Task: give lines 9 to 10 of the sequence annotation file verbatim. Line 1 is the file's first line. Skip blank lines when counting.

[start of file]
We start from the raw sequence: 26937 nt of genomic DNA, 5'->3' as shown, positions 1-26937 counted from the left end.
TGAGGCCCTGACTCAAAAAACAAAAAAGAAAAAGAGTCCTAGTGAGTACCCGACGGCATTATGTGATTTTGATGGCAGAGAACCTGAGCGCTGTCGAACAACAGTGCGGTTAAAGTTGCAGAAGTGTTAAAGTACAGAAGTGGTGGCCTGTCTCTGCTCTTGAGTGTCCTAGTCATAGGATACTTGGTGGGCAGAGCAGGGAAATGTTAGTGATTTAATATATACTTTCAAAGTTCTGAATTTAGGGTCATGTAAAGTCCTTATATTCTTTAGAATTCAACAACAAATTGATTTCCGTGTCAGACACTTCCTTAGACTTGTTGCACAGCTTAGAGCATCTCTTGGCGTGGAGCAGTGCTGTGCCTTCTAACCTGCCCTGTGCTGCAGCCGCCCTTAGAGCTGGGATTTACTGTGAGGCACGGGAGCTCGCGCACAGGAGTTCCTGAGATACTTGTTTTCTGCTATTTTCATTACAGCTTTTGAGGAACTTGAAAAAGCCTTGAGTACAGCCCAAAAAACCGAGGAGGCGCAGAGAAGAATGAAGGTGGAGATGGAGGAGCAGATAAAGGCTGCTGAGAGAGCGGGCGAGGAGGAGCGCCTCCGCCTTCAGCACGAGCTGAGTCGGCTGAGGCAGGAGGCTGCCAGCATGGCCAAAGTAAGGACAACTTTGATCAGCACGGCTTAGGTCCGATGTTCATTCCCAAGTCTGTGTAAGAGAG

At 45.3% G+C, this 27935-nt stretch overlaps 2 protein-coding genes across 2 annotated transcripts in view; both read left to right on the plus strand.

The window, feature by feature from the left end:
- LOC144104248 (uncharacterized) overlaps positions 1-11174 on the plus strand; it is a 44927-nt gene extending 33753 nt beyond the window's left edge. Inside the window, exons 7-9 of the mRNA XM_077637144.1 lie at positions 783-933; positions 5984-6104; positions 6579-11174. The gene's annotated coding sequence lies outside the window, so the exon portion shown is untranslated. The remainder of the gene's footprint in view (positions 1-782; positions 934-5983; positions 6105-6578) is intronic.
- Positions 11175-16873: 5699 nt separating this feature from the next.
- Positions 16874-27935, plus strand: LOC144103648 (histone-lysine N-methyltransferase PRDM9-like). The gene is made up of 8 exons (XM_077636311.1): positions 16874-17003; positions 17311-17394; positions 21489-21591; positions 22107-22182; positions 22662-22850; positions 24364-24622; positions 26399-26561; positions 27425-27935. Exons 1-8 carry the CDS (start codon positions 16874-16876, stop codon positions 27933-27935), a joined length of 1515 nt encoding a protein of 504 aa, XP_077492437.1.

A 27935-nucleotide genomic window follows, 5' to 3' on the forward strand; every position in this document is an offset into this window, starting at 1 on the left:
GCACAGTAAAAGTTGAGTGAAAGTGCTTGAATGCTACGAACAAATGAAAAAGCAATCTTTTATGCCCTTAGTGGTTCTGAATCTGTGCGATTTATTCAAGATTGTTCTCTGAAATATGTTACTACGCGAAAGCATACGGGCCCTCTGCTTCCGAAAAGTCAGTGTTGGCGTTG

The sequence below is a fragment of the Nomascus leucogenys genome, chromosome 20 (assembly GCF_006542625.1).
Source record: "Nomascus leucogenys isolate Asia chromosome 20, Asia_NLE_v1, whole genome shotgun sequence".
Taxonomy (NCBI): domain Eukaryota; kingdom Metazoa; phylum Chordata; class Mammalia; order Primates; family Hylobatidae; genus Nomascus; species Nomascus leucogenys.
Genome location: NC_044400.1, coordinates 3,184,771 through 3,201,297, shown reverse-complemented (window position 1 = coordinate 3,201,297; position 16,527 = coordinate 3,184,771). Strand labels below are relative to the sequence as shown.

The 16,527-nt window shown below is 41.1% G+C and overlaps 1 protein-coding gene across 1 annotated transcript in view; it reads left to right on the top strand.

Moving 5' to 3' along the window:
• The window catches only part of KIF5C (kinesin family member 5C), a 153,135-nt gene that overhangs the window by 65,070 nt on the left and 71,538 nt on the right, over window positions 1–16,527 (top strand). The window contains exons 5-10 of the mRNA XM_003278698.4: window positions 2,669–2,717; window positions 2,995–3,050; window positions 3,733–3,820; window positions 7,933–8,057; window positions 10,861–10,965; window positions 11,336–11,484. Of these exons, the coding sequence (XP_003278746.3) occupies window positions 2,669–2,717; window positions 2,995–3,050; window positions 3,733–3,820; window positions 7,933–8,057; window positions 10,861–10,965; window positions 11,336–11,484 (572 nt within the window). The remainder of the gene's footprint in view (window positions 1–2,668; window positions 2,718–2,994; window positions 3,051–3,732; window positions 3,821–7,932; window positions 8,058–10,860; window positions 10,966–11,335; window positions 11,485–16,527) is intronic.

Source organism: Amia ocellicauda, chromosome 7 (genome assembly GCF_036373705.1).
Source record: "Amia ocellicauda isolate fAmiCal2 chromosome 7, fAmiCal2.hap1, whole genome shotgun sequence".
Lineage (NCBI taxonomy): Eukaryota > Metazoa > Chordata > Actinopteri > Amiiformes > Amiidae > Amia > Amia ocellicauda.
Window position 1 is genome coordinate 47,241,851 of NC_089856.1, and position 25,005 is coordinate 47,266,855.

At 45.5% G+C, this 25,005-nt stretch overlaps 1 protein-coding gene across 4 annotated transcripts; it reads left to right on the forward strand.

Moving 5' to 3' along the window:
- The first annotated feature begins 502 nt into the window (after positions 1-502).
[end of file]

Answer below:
GCACAGTAAAAGTTGAGTGAAAGTGCTTGAATGCTACGAACAAATGAAAAAGCAATCTTTTATGCCCTTAGTGGTTCTGAATCTGTGCGATTTATTCAAGATTGTTCTCTGAAATATGTTACTACGCGAAAGCATACGGGCCCTCTGCTTCCGAAAAGTCAGTGTTGGCGTTG

The sequence below is a fragment of the Nomascus leucogenys genome, chromosome 20 (assembly GCF_006542625.1).